Chinese officials will be in Washington on Wednesday to hold consultations with the U.S. ahead of high-level trade talks in October.World Economyread more
President Donald Trump said Monday he's in no rush to respond to a coordinated attack that hit Saudi Arabia's oil industry over the weekend.Marketsread more
The price of oil could go sharply higher, depending on the duration of the disruption at Saudi oil facilities and whether there is a military response.Powering the Futureread more
Energy stocks, one of the worst-performing sectors this year, spiked Monday after an attack on Saudi Arabia's heart of oil production Saturday sent oil prices soaring.Marketsread more
The Saudi-led military coalition battling Yemen's Houthi movement said on Monday that the attack on Saudi oil plants was carried out by Iranian weapons and did not originate...Oilread more
After a series of setbacks on the road to an initial public offering, the parent company of real estate start-up WeWork is delaying the move, sources told CNBC Monday.Technologyread more
"The United States military, with our interagency team, is working with our partners to address this unprecedented attack and defend the international rules-based order that...Politicsread more
Crude oil's spike following attacks on Saudi Arabia's energy supply has experts weighing whether or not the gains will last.ETF Edgeread more
"In the old days, the averages would've plunged on this kind of oil shock. I know because I've lived through a bunch of them, starting in 1973," Jim Cramer says.Mad Money with Jim Cramerread more
Traders in the fed funds futures market on Monday were pricing in a 34% chance that the Fed will stay put on rates.The Fedread more
The meeting comes amid months of stalled trade talks between Washington and New Delhi, resulting in both sides taking retaliatory measures.Asia Politicsread more
Former Minneapolis Fed President Narayana Kocherlakota voiced agreement Tuesday with President Donald Trump's contention that interest rates are too high.
While he expressed some reservations about the impact a sitting president's criticism could have on Fed independence, Kocherlakota said the notion that monetary policy is too restrictive is basically correct.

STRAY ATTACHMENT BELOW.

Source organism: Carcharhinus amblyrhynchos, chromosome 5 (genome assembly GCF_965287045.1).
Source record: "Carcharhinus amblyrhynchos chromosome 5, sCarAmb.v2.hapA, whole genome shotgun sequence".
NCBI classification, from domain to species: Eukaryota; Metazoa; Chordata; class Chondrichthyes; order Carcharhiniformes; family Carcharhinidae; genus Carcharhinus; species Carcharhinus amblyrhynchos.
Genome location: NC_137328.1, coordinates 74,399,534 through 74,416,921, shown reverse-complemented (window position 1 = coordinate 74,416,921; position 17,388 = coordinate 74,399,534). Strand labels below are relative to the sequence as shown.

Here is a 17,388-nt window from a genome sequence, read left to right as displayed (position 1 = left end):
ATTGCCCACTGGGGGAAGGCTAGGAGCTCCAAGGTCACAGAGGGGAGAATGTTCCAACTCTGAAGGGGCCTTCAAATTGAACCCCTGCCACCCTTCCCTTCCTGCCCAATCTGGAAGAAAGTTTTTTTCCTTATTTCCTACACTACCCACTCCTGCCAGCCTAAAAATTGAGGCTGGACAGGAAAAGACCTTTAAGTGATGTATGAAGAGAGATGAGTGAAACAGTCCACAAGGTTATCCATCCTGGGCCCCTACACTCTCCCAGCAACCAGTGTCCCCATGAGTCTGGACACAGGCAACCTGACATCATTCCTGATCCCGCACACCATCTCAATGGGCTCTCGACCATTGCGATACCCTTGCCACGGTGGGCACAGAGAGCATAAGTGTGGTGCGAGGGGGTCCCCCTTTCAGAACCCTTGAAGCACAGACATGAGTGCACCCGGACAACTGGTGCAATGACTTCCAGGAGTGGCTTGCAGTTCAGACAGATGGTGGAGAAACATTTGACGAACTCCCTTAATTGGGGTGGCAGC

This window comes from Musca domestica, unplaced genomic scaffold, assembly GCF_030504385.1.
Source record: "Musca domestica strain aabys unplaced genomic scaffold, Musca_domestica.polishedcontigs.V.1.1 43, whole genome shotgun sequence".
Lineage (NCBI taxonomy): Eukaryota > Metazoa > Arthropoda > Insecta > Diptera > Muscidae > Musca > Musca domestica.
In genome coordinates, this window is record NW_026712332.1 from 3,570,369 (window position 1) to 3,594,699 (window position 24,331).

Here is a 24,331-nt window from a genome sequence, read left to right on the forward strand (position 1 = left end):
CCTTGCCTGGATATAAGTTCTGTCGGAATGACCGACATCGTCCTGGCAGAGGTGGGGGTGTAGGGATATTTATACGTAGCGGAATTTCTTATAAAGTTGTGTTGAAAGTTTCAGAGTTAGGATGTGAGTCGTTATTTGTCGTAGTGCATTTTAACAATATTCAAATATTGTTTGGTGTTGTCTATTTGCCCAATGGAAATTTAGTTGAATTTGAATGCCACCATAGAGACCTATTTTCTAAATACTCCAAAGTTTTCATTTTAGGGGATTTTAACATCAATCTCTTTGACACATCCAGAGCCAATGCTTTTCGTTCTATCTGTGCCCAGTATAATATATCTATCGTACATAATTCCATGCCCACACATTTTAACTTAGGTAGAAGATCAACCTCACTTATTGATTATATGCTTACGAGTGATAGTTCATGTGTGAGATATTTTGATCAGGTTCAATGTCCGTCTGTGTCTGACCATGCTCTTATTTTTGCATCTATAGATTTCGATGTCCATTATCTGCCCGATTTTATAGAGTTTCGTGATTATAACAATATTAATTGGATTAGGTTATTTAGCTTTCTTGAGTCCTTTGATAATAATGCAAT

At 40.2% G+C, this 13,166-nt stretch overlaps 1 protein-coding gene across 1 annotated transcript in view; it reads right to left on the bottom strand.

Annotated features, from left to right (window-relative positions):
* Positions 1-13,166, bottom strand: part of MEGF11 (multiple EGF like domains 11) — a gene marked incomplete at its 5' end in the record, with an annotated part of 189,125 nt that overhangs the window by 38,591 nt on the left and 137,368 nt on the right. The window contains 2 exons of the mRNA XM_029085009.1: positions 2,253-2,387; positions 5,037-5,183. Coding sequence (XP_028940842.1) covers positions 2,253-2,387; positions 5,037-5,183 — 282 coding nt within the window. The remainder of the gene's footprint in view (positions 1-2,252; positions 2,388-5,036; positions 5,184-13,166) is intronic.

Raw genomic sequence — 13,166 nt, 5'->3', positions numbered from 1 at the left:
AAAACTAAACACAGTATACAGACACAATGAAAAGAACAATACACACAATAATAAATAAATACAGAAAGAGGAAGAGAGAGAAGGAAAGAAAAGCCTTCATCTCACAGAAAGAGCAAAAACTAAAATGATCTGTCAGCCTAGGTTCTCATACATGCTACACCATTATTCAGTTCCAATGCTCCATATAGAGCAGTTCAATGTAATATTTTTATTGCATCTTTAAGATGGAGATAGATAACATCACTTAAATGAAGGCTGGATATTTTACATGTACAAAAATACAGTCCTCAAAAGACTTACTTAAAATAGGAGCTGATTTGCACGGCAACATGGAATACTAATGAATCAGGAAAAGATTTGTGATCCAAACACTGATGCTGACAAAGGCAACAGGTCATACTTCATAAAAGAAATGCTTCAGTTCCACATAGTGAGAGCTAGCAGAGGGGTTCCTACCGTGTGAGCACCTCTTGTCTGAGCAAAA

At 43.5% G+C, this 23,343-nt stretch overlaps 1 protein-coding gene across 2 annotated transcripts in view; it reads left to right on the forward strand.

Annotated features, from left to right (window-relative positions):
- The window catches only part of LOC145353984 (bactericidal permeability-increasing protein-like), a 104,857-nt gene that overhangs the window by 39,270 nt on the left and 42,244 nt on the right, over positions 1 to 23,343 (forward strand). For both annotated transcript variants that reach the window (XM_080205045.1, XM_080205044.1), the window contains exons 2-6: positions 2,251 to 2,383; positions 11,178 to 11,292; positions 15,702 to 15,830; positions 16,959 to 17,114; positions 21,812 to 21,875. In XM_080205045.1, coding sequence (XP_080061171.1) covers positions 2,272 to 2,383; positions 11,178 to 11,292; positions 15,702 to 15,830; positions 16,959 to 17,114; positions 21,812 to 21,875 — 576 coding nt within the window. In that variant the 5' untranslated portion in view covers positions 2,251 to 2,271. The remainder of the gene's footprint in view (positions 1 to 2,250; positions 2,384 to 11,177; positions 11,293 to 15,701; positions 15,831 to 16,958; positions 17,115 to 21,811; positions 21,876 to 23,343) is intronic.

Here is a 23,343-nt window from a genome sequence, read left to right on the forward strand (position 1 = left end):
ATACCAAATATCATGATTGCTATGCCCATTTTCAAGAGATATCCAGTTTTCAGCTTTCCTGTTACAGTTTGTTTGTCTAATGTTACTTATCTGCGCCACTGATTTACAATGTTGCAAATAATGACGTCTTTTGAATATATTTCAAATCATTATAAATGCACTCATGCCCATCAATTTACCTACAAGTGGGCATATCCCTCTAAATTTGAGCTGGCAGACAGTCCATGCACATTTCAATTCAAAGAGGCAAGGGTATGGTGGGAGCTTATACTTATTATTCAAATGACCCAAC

"I agree with the president on the economics," he said during an interview on CNBC's "Squawk Box." "I think maybe not the 100 basis points [cut] that he mentioned yesterday, but in general I think the Fed has been too tight."
The comments come a day after Trump's latest broadside against the U.S. central bank in which he contended that a rate cut of 100 basis points, or 1 percentage point, should happen "over a fairly short period of time."
In a pair of tweets on the issue, Trump accused Fed Chairman Jerome Powell and his colleagues of showing a "horrendous lack of vision."
Kocherlakota served on the Fed from 2009 to 2015 and was considered one of the institution's leading dovish voices, meaning he favored lower interest rates. Just as he was leaving his post, the policymaking Federal Open Market Committee approved its first rate hike in a decade after keeping its benchmark overnight funds rate near zero for seven years.
After that initial hike, the committee raised rates eight more times before cutting in July. In the past, few if any presidents have been as publicly vocal in their criticism of Fed policy as Trump, who has said the economy would be doing much better if not for the rate hikes.
"I think the president's role ... is not to be as out there criticizing the Fed," Kocherlakota said. "I think that can lead to doubts about the Fed's credibility going forward. It's not much of a problem now."
He cited low inflation as a primary reason why the Fed should be cutting here. The committee considers 2% a healthy level, and the economy has not been able to sustain that during the decade-long recovery.
While Kocherlakota conceded that cutting might not allow for much maneuverability during the next downturn, he said it's important to keep rates low if a downturn is on the horizon.
"When a recession shock comes along, we really want to have a much lower interest rate," he said. "If we raised interest rates now, we'd just be choking off the economy."